From the award-winning, bestselling author of Cod--the irresistible story of the science, history, art, and culture of the least efficient way to catch a fish.
Fly fishing, historian Mark Kurlansky has found, is a battle of wits, fly fisher vs. fish--and the fly fisher does not always (or often) win. The targets--salmon, trout, and char; and for some, bass, tarpon, tuna, bonefish, and even marlin--are highly intelligent, wily, strong, and athletic animals. The allure, Kurlansky learns, is that fly fishing makes catching a fish as difficult as possible. There is an art, too, in the crafting of flies. Beautiful and intricate, some are made with more than two dozen pieces of feather and fur from a wide range of animals. The cast as well is a matter of grace and rhythm, with different casts and rods yielding varying results.
Kurlansky is known for his deep dives into the history of specific subjects, from cod to oysters to salt. But he spent his boyhood days on the shore of a shallow pond. Here, where tiny fish weaved under a rocky waterfall, he first tied string to a branch, dangled a worm into the water, and unleashed his passion for fishing. Since then, a lifelong love of the sport has led him around the world to many countries, coasts, and rivers--from the wilds of Alaska to Basque country, from the Catskills in New York to Oregon's Columbia River, from Ireland and Norway to Russia and Japan. And, in true Kurlansky fashion, he absorbed every fact, detail, and anecdote along the way.
The Unreasonable Virtue of Fly Fishing marries Kurlansky's signature wide-ranging reach with a subject that has captivated him for a lifetime--combining history, craft, and personal memoir to show readers, devotees of the sport or not, the necessity of experiencing nature's balm first-hand.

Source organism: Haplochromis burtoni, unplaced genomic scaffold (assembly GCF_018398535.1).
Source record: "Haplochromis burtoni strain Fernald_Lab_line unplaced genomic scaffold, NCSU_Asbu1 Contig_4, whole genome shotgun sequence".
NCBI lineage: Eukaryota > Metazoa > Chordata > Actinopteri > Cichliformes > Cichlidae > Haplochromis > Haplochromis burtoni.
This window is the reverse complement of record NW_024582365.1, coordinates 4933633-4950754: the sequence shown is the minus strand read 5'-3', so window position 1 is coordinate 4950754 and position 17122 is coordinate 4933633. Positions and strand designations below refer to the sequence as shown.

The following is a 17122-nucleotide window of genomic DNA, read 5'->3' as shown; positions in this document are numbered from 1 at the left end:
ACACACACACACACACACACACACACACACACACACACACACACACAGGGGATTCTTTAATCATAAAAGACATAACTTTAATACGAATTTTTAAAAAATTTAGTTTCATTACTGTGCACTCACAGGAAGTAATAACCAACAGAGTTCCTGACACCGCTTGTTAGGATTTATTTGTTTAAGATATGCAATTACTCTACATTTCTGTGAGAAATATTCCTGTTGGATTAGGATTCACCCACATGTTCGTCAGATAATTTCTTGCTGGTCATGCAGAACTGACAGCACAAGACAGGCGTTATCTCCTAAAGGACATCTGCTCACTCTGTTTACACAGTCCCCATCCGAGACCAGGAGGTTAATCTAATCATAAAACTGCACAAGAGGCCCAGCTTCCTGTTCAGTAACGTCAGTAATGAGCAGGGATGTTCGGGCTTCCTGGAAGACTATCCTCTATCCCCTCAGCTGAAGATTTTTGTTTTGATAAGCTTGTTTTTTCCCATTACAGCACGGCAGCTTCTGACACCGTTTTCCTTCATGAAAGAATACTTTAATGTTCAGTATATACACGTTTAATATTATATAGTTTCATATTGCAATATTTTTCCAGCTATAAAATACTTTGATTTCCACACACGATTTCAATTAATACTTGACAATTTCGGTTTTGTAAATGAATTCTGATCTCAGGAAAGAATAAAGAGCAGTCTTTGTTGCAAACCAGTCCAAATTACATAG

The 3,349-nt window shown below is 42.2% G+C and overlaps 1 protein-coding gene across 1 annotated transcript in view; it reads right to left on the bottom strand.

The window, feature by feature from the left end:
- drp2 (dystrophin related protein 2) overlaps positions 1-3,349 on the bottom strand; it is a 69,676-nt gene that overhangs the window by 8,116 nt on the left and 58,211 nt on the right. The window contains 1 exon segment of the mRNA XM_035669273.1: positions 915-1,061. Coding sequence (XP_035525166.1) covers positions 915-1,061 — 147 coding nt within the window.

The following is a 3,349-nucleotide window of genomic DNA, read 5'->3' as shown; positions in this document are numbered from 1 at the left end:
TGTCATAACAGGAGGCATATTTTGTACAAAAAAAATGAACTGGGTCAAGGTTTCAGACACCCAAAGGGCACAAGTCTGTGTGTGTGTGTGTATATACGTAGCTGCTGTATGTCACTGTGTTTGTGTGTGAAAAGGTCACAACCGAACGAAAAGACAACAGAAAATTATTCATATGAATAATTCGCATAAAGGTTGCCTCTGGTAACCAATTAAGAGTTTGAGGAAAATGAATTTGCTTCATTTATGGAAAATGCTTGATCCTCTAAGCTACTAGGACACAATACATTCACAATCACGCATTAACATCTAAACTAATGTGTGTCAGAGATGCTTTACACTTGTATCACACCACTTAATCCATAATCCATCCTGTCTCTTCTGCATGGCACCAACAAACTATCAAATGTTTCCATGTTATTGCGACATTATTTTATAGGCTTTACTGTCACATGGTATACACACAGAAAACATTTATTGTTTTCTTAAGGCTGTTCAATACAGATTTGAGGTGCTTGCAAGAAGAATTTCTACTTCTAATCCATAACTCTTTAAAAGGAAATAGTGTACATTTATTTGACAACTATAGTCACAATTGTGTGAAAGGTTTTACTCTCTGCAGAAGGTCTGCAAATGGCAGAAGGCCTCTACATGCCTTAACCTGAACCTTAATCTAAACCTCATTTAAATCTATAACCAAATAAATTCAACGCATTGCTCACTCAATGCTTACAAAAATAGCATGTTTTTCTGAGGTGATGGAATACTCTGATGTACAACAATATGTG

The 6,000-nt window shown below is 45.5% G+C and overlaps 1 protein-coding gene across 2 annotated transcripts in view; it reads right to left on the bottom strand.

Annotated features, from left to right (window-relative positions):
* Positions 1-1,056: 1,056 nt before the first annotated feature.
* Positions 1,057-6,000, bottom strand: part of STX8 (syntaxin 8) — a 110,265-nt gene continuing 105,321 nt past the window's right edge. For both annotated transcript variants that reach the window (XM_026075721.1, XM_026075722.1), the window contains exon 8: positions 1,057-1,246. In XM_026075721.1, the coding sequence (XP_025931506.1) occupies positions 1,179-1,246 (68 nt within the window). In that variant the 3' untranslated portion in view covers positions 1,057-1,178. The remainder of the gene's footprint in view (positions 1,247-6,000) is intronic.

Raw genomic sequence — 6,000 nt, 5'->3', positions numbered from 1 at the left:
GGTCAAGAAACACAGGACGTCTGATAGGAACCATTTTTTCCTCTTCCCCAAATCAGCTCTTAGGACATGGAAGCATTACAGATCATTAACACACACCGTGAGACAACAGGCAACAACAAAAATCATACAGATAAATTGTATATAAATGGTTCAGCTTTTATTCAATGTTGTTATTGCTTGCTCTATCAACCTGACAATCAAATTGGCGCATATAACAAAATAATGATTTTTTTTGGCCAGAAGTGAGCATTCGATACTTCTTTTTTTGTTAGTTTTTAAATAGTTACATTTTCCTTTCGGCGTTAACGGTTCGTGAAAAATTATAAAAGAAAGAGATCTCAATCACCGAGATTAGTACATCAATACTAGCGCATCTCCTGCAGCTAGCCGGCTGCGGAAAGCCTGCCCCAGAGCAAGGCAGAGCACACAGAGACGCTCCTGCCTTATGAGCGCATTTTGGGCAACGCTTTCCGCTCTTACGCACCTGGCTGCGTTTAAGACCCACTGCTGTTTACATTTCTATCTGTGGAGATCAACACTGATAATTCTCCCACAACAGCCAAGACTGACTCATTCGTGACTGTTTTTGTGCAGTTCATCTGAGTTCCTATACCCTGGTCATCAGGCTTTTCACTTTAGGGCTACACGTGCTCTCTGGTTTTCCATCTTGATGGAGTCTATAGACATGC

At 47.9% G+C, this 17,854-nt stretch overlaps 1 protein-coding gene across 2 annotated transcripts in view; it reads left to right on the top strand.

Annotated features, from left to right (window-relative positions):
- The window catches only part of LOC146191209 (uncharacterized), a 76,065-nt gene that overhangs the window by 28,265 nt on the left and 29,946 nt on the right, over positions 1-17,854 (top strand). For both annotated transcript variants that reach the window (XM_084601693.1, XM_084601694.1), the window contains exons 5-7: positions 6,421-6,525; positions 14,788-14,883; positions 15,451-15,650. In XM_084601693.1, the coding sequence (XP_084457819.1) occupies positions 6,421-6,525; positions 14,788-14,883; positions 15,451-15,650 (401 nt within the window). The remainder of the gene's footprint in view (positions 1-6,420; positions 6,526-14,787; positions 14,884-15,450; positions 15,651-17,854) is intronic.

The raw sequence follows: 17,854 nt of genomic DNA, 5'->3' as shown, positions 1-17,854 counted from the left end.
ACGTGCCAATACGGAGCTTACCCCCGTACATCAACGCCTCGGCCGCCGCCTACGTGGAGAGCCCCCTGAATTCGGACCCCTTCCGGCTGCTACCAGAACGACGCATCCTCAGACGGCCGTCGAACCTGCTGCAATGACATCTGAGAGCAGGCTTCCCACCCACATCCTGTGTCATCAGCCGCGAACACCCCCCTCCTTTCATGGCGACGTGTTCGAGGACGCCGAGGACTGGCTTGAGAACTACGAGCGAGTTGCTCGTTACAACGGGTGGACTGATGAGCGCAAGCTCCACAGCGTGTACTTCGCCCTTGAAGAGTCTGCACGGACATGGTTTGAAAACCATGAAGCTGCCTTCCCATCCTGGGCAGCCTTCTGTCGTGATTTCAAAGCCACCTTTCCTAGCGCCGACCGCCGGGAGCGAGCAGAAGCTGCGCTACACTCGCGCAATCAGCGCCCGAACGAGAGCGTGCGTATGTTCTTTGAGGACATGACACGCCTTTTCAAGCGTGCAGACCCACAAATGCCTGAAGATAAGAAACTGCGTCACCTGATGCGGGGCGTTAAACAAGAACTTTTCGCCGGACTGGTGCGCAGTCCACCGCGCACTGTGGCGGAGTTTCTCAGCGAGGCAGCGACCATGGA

About the Author
Mark Kurlansky is the New York Times bestselling author of Cod, Salt, Paper, The Basque History of the World, 1968, The Big Oyster, International Night, The Eastern Stars, A Continent of Islands, and The White Man in the Tree and Other Stories. He received the Dayton Literary Peace Prize for Nonviolence, Bon Appetit's Food Writer of the Year Award, the James Beard Award, and the Glenfiddich Award. Salt was a Los Angeles Times Book Prize finalist. He spent ten years as Caribbean correspondent for the Chicago Tribune. He lives in New York City. www.markkurlansky.com.
“This being a book by Kurlansky, who never met a fact he didn't like, the narrative turns from his experiences as a fisherman to a more universal history. . . . Stuffed full of trivia, data, lore, and anecdote-a pleasure for any fan of trout fishing.” —Kirkus Reviews (starred review)
“[A] vibrant treatise on fly-fishing . . . This is a thoroughly enjoyable mash-up of vivid memoir and fastidious, eccentric history.” —Publishers Weekly
“Kurlansky's fans will enjoy sharing his passion.” —Library Journal
“The sort of book that Proust might have written had Proust become distracted by the madeleine . . . you step away from this book with a new vantage on history, a working knowledge of exotic milk and cheese, acceptance of your mom, a sense of what makes Mark Kurlansky tick and a weird craving for buffalo mozzarella.” —Editors' Choice, New York Times Book Review on MILK!
“Elegant . . . related with vast brio and wit.” —Los Angeles Times on COD
“Magnificent . . . a towering achievement.” —Associated Press on THE BIG OYSTER
“Kurlansky finds the world in a grain of salt.” —New York Times Book Review on SALT
“[A] readable and almost unreasonably fascinating book.” —The Times on MILK!
“Milk! A 10,000-Year Food Fracas is a feat of investigation, compilation and organization . . . Altogether a complex and rich survey, “Milk!” is a book well worth nursing.” —Wall Street Journal on MILK!